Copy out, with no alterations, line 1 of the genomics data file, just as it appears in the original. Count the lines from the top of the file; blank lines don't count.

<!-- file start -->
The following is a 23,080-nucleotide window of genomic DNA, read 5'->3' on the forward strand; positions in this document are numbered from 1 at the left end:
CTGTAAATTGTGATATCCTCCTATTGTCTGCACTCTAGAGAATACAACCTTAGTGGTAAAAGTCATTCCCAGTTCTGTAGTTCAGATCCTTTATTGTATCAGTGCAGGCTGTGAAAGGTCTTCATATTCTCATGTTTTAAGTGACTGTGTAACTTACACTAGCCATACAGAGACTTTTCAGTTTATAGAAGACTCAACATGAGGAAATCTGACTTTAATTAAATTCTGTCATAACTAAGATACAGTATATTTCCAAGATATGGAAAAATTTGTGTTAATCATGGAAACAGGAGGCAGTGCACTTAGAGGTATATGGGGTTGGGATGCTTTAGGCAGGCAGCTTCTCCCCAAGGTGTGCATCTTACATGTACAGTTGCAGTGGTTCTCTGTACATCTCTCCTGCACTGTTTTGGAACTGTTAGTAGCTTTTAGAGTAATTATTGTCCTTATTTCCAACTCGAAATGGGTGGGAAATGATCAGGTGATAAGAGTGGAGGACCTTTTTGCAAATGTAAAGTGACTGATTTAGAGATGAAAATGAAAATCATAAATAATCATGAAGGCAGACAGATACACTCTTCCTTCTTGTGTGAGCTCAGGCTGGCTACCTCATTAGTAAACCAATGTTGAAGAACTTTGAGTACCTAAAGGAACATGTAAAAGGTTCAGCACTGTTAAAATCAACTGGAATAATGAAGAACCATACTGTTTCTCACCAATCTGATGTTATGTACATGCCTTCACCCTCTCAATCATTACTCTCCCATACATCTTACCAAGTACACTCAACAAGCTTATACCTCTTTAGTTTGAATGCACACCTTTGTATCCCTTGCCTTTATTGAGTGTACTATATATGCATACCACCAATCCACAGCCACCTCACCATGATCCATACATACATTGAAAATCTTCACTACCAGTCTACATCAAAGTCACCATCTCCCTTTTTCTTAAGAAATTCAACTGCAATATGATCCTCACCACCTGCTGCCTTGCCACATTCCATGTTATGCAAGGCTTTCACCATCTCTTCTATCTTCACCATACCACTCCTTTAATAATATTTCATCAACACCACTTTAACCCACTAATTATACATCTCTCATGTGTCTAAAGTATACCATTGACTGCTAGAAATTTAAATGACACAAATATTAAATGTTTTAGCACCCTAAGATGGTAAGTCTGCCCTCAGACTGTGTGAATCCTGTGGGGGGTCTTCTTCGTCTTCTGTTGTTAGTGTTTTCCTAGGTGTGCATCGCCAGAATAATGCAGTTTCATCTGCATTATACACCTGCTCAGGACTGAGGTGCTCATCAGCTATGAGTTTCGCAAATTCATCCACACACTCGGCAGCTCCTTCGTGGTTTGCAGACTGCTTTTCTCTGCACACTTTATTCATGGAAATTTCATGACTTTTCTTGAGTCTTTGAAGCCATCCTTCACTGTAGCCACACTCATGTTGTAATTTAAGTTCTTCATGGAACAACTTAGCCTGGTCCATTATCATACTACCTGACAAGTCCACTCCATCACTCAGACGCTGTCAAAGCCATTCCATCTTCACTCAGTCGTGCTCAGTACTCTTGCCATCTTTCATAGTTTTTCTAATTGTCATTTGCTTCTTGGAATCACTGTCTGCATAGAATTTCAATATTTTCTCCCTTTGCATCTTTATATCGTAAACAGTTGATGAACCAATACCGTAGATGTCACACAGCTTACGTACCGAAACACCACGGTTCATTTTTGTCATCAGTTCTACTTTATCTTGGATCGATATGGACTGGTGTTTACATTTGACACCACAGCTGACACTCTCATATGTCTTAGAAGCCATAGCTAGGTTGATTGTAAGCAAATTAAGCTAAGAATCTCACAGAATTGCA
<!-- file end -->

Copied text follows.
The following is a 23,080-nucleotide window of genomic DNA, read 5'->3' on the forward strand; positions in this document are numbered from 1 at the left end: